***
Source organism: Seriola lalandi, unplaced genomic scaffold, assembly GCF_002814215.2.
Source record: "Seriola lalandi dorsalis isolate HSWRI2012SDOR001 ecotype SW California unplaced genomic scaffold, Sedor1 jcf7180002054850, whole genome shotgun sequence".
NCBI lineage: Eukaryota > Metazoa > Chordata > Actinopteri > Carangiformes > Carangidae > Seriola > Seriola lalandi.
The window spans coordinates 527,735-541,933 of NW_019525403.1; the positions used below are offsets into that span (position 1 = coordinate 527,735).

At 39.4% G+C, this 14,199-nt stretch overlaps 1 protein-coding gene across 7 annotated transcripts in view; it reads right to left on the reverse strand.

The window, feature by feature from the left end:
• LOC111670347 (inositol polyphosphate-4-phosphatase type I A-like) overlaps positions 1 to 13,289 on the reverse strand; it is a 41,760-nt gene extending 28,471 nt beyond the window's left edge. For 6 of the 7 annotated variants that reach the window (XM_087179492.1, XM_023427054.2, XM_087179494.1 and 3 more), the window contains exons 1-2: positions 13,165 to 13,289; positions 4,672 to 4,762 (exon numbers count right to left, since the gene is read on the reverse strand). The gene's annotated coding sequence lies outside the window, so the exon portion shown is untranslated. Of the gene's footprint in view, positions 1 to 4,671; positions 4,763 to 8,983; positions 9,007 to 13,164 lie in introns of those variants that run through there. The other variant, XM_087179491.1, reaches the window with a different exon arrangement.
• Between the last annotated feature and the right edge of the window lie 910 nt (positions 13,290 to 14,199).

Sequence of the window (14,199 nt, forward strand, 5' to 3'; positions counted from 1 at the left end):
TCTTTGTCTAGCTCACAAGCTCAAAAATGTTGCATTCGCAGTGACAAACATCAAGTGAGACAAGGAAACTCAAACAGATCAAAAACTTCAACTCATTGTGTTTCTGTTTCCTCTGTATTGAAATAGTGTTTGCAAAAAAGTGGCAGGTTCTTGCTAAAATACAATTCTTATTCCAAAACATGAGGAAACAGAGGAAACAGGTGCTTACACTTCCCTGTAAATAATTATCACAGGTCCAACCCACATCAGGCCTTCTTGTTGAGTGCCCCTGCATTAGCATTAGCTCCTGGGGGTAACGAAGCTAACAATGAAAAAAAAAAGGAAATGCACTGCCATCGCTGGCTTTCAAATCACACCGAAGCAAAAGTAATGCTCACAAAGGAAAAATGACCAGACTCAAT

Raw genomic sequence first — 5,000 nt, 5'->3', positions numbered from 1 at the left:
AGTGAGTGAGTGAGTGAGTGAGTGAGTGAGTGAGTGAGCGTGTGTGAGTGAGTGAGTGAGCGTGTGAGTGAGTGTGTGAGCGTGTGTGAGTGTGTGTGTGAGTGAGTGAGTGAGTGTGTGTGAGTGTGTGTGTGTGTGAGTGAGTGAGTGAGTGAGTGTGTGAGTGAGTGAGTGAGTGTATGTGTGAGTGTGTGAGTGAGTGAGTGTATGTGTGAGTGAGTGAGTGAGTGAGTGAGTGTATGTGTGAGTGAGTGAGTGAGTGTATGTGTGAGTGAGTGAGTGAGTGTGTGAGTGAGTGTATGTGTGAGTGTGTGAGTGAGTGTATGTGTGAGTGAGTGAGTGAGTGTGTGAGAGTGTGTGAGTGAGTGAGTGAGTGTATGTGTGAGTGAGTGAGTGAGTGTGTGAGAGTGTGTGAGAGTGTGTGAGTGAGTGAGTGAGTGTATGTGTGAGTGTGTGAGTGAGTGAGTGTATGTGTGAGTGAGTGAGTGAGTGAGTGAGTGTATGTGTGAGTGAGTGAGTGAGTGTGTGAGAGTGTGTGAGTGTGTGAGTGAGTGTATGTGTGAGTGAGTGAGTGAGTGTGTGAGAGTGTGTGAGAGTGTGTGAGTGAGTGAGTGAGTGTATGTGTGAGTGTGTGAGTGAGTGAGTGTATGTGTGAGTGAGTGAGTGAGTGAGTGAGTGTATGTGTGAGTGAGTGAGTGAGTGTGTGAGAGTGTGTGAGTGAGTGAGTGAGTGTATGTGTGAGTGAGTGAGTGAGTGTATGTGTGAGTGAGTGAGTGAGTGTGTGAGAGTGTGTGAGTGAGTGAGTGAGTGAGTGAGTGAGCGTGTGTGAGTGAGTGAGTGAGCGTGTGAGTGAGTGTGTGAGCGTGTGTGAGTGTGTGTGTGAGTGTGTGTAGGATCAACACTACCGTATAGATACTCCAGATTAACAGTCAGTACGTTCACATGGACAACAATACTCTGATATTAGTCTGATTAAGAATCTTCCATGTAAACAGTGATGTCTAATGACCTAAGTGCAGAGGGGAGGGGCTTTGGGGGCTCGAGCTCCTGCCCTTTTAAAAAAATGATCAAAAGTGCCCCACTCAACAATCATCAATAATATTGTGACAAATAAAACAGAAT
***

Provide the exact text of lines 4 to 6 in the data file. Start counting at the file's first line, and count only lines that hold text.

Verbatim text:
The window spans coordinates 527,735-541,933 of NW_019525403.1; the positions used below are offsets into that span (position 1 = coordinate 527,735).

At 39.4% G+C, this 14,199-nt stretch overlaps 1 protein-coding gene across 7 annotated transcripts in view; it reads right to left on the reverse strand.

The window, feature by feature from the left end: